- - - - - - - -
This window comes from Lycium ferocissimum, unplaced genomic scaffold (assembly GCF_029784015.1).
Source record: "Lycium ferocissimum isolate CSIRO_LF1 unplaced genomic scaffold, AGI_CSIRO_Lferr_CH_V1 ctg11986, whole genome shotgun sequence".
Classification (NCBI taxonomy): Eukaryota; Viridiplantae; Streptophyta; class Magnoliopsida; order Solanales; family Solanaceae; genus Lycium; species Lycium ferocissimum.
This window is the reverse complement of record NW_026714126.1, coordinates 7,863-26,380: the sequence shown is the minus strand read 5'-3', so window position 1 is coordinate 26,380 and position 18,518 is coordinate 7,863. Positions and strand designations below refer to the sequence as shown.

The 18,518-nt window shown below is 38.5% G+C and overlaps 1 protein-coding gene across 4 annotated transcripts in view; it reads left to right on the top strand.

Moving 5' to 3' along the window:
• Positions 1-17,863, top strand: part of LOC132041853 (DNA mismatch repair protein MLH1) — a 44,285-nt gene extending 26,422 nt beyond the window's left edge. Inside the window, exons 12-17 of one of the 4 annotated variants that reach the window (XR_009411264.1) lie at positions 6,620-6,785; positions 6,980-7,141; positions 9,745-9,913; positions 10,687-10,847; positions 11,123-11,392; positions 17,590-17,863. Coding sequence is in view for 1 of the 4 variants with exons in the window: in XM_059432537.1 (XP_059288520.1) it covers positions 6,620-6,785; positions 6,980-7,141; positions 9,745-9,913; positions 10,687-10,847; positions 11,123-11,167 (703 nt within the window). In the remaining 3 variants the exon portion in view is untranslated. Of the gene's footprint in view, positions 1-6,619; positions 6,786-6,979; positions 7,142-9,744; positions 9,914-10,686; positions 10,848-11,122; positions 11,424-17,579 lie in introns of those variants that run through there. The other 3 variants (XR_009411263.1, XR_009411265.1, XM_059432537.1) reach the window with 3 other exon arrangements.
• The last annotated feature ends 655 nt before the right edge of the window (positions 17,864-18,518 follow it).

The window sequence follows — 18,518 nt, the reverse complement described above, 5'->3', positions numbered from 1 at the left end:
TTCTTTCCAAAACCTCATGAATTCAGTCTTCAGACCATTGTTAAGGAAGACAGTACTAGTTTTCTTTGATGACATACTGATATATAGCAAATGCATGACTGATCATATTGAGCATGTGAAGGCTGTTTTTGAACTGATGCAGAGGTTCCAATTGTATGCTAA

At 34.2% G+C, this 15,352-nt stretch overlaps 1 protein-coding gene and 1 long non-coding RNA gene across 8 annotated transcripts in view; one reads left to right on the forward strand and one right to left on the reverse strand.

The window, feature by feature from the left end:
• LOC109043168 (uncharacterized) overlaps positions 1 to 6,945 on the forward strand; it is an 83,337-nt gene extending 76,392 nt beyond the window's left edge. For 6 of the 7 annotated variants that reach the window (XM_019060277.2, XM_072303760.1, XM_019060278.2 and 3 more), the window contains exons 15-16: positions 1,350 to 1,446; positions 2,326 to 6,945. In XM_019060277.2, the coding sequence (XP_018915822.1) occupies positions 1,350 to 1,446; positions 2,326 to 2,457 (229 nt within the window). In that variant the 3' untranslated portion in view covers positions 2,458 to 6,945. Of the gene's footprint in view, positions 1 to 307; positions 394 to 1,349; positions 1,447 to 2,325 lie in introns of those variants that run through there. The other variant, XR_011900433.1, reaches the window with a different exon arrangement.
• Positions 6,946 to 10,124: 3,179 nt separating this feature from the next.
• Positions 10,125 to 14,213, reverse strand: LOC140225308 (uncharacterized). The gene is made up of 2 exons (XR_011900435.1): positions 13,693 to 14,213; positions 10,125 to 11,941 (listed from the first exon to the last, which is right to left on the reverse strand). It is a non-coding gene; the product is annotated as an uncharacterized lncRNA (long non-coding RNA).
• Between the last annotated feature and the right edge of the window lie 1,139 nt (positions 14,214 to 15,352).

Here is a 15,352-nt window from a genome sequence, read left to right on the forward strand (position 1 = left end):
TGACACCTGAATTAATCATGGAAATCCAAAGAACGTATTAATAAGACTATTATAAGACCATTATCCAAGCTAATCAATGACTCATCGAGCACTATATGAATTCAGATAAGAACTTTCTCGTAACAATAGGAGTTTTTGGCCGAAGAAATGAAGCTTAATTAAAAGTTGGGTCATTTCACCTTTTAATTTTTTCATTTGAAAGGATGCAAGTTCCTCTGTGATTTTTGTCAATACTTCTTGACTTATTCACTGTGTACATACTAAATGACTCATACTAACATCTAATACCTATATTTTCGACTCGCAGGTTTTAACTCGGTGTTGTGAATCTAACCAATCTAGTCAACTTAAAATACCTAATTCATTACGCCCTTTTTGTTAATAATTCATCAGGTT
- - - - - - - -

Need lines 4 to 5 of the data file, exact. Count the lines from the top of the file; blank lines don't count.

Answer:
This window is the reverse complement of record NW_026714126.1, coordinates 7,863-26,380: the sequence shown is the minus strand read 5'-3', so window position 1 is coordinate 26,380 and position 18,518 is coordinate 7,863. Positions and strand designations below refer to the sequence as shown.

The 18,518-nt window shown below is 38.5% G+C and overlaps 1 protein-coding gene across 4 annotated transcripts in view; it reads left to right on the top strand.